In the last decade, social entrepreneurship has generated a lot of interest from people in different spheres. More institutions of higher learning and top shelve businesses are beginning to admit that social entrepreneurship is the solution to majority of the social challenges faced by both individuals and the society.
Universities and business schools have started offering courses related to social entrepreneurship while the number of social enterprises keeps growing.
Social Entrepreneurs are often perceived to be inspirational visionaries who are making the world “a better place”. In our experience from discussions, conferences, accelerators and various media articles, social entrepreneurship is mostly framed as positive undertaking. Negative consequences are rarely mentioned.
In this regard, social entrepreneurship shares similarities with the concept of “development”. Despite the deeply problematic neo-colonialist forces that drive “development”, the term enjoys mostly positive connotations, at least in the West.
Social entrepreneurs are society’s change agents, creators of innovations that disrupt the status quo and transform our world. By identifying the people and programs already bringing positive change, we empower them to extend their reach, deepen their impact and fundamentally improve society.
In 2007, Roger L. Martin & Sally Osberg wrote an influential article in the Stanford Social Innovation Review “Social entrepreneurship: the case for definition”. Back then, social entrepreneurship was still very much emerging. It was and perhaps still is trying to find its identity.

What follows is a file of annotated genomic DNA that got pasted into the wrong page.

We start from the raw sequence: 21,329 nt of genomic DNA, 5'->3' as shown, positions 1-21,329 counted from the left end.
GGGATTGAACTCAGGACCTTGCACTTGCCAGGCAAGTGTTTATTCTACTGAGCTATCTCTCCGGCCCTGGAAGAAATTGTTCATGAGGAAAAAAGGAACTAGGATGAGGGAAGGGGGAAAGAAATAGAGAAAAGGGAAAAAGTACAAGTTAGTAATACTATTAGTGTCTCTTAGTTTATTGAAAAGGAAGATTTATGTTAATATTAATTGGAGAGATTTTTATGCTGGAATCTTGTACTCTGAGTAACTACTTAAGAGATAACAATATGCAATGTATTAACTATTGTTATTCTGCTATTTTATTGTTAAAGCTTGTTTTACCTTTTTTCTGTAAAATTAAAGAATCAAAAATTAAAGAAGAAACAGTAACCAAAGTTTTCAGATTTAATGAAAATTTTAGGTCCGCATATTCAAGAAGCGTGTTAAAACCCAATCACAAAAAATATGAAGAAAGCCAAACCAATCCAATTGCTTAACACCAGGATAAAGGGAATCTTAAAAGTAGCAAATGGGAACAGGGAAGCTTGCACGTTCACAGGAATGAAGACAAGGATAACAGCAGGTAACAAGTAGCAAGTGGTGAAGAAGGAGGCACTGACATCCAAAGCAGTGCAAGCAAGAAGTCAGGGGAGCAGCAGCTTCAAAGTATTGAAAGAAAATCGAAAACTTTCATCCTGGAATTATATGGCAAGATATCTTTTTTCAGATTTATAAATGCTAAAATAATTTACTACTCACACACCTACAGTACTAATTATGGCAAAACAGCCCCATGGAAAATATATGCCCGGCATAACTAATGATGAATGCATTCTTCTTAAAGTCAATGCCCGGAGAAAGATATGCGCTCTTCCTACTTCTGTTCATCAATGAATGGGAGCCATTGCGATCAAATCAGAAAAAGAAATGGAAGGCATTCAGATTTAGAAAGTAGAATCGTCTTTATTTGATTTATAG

The authors argued that almost anything that had a social benefit attached to it was called social entrepreneurship. That is why they argued that the definition of social entrepreneurship was very elusive.
Consequently, the authors set out to offer a definition of what social entrepreneurship is and what it is not. This is the definition they offered:
We define social entrepreneurship as having the following three components:
(1) identifying a stable but inherently unjust equilibrium that causes the exclusion, marginalization, or suffering of a segment of humanity that lacks the financial means or political clout to achieve any transformative benefit on its own;
(2) identifying an opportunity in this unjust equilibrium, developing a social value proposition, and bringing to bear inspiration, creativity, direct action, courage, and fortitude, thereby challenging the stable state’s hegemony; and
(3) forging a new, stable equilibrium that releases trapped potential or alleviates the suffering of the targeted group, and through imitation and the creation of a stable ecosystem around the new equilibrium ensuring a better future for the targeted group and even society at large.
Every year the Schwab Foundation for Social Entrepreneurship recognizes the best social entrepreneurs globally with a prestigious award. They get chosen for “improving the state of the world”.
According to the Foundation social entrepreneurship is:
About applying practical, innovative and sustainable approaches to benefit society in general, with an emphasis on those who are marginalized and poor.
A term that captures a unique approach to economic and social problems, an approach that cuts across sectors and disciplines grounded in certain values and processes that are common to each social entrepreneur, independent of whether his/ her area of focus has been education, health, welfare reform, human rights, workers’ rights, environment, economic development, agriculture, etc., or whether the organizations they set up are non-profit or for-profit entities.
It is this approach that sets the social entrepreneur apart from the rest of the crowd of well-meaning people and organizations who dedicate the lives to social improvement.”